Out of America: Unless O J stares death in the face, the US never will

WASHINGTON - Let me confess at once. Like every other person living in this country within range of a television set, I am hooked on the O J Simpson story. Like them, I have very firm views.

First, the prosecution should seek the death penalty at the forthcoming trial. Second, if Mr Simpson is found guilty of murdering his ex-wife, Nicole, and her friend, Ronald Goldman, it should be imposed. Third, the former football superstar should join the hundreds of individuals (383 as of yesterday) already on California's death row, to await his fate.

Do not misunderstand me. I am an unwavering opponent of capital punishment. My wish stems simply from the opportunity offered by this most extraordinary of cases to force America to confront the reality of state-administered death. And there's barely a chance it will be granted.

Every 10 days on average, a person is executed in the US. With very few exceptions, the pattern is the same. A day or two beforehand, the impending execution makes the national press - usually because of last-ditch appeals to the courts, occasionally thanks to some other newsworthy aspect: because the convict is to be hanged rather than lethally injected or gassed, say, or a television station has filed a First Amendment request to televise the event. The next day there are reports of the execution, in some detail if the notoriety of the criminal or a botched procedure so warrant. And that's it, until the next week and the next case.

After living here a while, I drew the obvious conclusion that America's fondness for capital punishment reflected a mixture of primal Biblical values and the traditions of the old West. But the O J Simpson spectacular casts a different light on things. The death penalty only works because those to whom it is meted out are first dehumanised, presented either as monsters (for example, the serial- killer, John Gacy, whom Illinois lethally injected a couple of months ago), or as individuals whose only defining feature is their crime. Tell us about the precise mechanics of the gas chamber by all means, public opinion demands, but please, nothing about the human beings who will die there.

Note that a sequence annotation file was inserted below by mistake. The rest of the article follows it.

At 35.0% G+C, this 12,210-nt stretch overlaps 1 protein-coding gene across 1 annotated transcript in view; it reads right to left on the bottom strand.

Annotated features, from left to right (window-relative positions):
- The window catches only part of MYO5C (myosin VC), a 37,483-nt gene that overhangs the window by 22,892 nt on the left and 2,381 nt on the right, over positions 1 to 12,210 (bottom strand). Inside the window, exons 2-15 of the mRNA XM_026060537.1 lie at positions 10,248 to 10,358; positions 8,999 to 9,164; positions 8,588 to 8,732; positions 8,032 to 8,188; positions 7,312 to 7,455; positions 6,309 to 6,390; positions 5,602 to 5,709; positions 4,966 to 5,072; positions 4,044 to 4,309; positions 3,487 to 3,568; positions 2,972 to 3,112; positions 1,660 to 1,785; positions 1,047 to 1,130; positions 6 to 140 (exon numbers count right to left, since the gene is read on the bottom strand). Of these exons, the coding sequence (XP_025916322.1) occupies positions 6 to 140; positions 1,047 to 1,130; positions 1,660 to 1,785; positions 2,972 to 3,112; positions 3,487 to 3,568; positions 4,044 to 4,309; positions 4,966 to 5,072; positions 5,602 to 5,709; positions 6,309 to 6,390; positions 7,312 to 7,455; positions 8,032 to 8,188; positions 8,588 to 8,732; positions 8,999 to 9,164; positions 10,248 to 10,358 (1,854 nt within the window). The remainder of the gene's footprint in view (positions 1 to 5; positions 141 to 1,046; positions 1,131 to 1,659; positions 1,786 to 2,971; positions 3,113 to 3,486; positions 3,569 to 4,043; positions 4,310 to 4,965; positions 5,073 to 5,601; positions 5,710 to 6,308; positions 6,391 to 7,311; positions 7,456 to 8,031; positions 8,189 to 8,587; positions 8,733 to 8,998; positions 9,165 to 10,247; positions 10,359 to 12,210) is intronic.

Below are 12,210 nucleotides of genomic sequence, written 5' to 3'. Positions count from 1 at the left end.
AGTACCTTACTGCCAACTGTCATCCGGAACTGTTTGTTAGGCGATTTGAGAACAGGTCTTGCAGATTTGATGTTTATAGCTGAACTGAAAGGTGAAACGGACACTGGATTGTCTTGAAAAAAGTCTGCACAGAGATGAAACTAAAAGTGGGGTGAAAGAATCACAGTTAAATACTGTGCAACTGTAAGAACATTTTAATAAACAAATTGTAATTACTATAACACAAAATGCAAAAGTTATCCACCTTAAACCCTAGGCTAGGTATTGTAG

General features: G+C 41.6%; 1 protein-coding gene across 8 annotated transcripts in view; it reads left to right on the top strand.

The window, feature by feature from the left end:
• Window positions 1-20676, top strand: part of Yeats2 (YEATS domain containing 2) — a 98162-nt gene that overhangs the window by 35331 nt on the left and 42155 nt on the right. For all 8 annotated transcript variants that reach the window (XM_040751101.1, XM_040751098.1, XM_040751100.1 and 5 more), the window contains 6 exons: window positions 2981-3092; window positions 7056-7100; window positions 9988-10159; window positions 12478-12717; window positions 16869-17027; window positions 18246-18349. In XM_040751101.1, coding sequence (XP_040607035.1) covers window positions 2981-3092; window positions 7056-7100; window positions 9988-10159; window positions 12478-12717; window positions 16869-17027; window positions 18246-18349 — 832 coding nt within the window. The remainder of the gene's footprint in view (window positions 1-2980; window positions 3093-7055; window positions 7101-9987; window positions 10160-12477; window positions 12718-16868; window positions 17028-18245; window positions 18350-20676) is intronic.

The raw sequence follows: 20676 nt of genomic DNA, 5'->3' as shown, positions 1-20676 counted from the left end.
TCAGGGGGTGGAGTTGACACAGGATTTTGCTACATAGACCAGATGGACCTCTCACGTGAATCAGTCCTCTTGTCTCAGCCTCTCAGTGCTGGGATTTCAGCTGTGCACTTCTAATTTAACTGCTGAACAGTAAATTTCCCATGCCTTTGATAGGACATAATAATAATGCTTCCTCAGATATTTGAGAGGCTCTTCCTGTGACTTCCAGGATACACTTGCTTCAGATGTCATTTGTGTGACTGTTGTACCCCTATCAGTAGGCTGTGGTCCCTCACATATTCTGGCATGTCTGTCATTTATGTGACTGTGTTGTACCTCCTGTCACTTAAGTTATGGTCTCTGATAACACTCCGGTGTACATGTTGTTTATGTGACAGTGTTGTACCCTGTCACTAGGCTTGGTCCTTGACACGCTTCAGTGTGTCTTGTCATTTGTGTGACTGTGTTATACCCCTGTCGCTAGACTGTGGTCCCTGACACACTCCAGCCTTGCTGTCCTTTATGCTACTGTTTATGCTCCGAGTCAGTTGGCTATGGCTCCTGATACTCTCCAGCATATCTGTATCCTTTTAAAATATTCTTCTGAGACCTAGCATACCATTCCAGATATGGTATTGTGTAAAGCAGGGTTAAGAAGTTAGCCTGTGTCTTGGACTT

But with O J, no way. As a black man accused of killing whites, he may belong to the population group most likely to be charged with capital murder (of the 240- odd executions in the US since 1976, only one has been of a white man for killing a black). Hear the prosecution tell it, and the crime certainly sounds like first-degree or premeditated murder, qualifying for the death penalty. Interestingly though, race has thus far had precious little impact on the case. O J's trump card is his celebrity. He cannot be dehumanised. We know far too much about him, good and bad. For many he was an idol, and even flawed idols do not end up in the gas chamber at St Quentin prison.

Equally pertinently, nor do the rich. One of the strongest objections to the death penalty is the unfair and random fashion in which it is employed, and the Simpson case provides a perfect illustration. Capital punishment is a lottery. A dozen US states do not have it. In those which do, no satisfactory guidelines have yet been devised to decide which types of murder are heinous enough to merit it: why one killer should be executed and another receive life imprisonment. Money, however, does decide.

Clinton Duffy, a former warden of San Quentin who watched more than 150 executions, observed a quarter-century ago that capital punishment was 'a privilege of the poor'. Today, that dictum holds truer than ever. How many penniless people, blacks especially and in the South, have been doomed by having to rely on incompetent defence attorneys appointed by the state and paid a mere pittance? Not so Mr Simpson, who can afford the finest lawyers in the land. The pounds 260-an- hour skills of attorneys like Robert Shapiro and F Lee Bailey may not have stopped him being committed for trial. But at the crunch they will leave no stone unturned, even if their client's reputed dollars 10m ( pounds 6.5m) fortune is drained dry in the process. Add the difficulty of finding a Los Angeles jury which does not include at least one irredeemable O J fan, and it's easy to see why the District Attorney may conclude that his best means of securing a conviction is not to ask for the death penalty.

Almost certainly therefore, my wish will not be granted. Quite possibly the Simpson defence will negotiate a plea bargain, meaning there will not even be a trial. The death penalty has never been more popular. Congress is about to pass a crime bill expanding the federal death penalty to scores of new offences. For 12 straight years Governor Mario Cuomo of New York has vetoed legislation reintroducing capital punishment, but no longer. Faced with a tricky re-election battle this autumn, he has now announced he will put the matter to a referendum. In the Empire State too, it seems, the tumbrils will be rolling once again. Just as long as they don't know whom they're executing.

PROMOTED VIDEO
Have you tried new the Independent Digital Edition apps?
News
ebooksAn unforgettable anthology of contemporary reportage
Life and Style
Taste the difference: Nell Frizzell tucks into a fry-up in Jesse's cafe in east London